Saturday, 14 June 2008

A large group by John Burton & Sons

This is another contribution from Nigel Aspdin from one of his Hewitt family albums.

Image © & courtesy of Nigel Aspdin

The carte de visite is by John Burton & Sons of Leicester, Derby, Birmingham & Burton-on-Trent. It shows a large group of unidentified adults, seated and standing in the garden of a large house. The portrait demonstrates one of the big disadvantages in the use of cartes de visite for large group portraits, i.e. that the physical limitations of the format meant it was often difficult to see much detail of the individual subjects.

Image © & courtesy of Nigel Aspdin

The reverse of the card mount includes the words, "Sole Photographer to the Shakspere [sic] Tercentenary Festival, Stratford-upon-Avon 1864."

The firm of Burton & Sons advertised their "commodious gallery adjoining the pavilion" in the Birmingham Daily Post on 5 April 1864 (see image above, © British Library & courtesy of Gale CENGAGE database). The three hundredth anniversary of the birthday of William Shakespeare was celebrated at Stratford-upon-Avon on 23 April 1864. The brewer Edward Fordham Flower built a "special pavilion in which a banquet, a fancy dress ball, concerts, and performances of the plays took place." Burton & Sons obviously took advantage of the occasion by offering for sale a recently published "Series of Shakespearean Views," as well as taking the usual "carte de visite and other portraits."

The firm of John Burton & Sons had originally started in Leicester, possibly as early as 1858, and opened a branch studio under the name "John Burton, Sons & Co." or "Burton & Compy." in mid-1862. The branch remained in business until at least June 1865, and partnership between John Burton, his sons Alfred Henry Burton, Walter John Burton, and Oliver Burton and one Thomas Thorpe, was officially dissolved in May 1866 (Source: Birmingham Daily Post, 3 Jul 1862, 22 Jun 1865 & 7 May 1866).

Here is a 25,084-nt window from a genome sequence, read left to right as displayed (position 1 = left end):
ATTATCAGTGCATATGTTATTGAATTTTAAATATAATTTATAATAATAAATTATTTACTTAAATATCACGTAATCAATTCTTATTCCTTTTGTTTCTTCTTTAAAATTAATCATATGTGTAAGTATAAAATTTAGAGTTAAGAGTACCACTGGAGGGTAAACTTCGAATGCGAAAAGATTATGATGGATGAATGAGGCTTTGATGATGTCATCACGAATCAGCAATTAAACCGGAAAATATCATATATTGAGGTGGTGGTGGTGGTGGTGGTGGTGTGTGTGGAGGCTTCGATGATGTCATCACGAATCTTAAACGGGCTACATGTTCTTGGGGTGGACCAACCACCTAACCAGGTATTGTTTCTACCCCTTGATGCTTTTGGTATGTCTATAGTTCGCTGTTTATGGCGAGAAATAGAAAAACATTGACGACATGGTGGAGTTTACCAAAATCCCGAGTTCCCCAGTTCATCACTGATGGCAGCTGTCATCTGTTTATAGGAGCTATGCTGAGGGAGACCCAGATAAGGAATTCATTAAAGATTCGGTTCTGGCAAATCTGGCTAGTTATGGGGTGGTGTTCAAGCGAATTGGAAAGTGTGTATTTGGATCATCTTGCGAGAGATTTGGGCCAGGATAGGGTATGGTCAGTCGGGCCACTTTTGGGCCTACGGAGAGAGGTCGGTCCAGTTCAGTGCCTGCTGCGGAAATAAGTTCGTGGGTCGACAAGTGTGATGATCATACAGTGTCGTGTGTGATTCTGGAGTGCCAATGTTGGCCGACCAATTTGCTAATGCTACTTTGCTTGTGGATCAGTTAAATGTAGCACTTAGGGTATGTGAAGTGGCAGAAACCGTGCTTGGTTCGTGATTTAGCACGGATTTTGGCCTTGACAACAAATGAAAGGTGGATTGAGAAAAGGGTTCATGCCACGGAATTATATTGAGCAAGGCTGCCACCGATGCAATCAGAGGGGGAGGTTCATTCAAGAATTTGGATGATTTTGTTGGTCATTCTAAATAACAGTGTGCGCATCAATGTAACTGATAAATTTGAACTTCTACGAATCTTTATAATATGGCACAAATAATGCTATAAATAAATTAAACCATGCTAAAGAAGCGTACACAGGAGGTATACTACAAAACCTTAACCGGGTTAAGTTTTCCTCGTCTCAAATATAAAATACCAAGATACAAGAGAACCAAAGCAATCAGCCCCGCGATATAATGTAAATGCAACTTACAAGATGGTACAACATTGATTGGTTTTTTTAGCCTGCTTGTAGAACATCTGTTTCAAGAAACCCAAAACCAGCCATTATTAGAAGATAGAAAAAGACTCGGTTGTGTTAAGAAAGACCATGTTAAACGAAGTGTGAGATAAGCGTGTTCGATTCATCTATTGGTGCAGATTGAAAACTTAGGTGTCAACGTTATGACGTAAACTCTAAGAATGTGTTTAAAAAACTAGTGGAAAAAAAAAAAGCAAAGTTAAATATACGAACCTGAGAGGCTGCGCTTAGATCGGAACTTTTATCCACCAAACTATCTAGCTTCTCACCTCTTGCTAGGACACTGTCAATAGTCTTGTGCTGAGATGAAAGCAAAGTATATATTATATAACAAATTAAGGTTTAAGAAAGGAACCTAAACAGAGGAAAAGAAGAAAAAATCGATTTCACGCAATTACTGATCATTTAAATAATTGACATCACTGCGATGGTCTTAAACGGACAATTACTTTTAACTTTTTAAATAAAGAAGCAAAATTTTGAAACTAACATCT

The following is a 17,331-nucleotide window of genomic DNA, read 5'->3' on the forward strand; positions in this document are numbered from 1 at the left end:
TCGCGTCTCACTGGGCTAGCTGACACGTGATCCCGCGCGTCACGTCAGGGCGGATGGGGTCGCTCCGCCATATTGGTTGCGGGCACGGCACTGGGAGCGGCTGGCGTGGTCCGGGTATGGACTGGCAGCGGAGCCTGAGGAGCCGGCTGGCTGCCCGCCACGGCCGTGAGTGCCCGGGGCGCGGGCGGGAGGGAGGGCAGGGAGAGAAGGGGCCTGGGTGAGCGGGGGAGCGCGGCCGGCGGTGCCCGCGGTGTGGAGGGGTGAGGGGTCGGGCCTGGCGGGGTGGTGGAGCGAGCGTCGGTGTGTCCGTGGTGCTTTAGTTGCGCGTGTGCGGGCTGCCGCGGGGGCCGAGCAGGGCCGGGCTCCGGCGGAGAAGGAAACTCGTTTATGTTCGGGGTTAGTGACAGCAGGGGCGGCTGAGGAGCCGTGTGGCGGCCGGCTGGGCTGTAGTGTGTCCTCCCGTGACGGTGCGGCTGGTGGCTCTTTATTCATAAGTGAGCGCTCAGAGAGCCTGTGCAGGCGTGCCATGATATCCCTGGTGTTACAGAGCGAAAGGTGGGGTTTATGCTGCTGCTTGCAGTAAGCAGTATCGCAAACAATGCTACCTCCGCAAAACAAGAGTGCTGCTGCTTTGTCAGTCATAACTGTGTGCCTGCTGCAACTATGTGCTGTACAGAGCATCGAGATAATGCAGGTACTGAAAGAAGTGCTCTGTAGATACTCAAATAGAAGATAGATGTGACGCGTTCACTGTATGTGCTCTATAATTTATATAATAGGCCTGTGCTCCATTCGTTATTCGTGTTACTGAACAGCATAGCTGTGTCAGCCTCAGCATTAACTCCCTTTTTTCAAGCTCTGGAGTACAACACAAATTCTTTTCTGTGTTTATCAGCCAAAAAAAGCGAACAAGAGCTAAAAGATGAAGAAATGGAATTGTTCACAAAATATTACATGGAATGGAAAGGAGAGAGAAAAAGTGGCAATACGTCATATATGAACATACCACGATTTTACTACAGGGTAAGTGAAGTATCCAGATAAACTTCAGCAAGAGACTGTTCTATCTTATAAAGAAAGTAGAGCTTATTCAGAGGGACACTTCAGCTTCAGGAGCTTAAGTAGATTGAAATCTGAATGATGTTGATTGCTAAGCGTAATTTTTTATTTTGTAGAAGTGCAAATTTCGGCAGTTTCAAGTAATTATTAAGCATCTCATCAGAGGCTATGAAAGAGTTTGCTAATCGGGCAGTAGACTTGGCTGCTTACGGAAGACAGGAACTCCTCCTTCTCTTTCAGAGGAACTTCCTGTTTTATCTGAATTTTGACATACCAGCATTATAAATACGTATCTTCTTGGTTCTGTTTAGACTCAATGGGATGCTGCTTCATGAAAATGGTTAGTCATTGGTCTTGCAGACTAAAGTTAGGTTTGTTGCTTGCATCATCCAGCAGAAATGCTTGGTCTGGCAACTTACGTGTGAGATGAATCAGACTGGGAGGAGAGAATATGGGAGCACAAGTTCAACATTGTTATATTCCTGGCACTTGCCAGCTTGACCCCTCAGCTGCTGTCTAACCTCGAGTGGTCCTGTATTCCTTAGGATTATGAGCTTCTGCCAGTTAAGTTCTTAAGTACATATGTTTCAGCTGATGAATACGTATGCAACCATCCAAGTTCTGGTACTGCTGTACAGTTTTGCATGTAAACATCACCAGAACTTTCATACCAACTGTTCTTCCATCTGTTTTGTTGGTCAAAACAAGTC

Although not actually taken in Birmingham, the mention of the Birmingham premises on the card mount suggests that the photo was taken during, or shortly after, the period that it was open. Combined with the mention of the Shakespeare Tercentenary, this indicates a date of c. 1864-1866. The clothing and hair styles on the subjects more or less agrees with this date range. Some of the women appear to be dressed as bride and bridesmaids, although the picture is not clear enough to see which are which.


  1. Brett, why has the individual seated close to the right side of the picture got on a mask? I assume that is what that is, if my old eyes aren't deceiving me. For a Shakespearean play, perhaps?

  2. Well spotted, Judith. It is not a mask, but a blemish on the photograph - although I don't have the original, it almost appears to have been scratched out on the print. Good try, though!

    Regards, Brett

  3. Looks almost like they scratched a big face over the original one.


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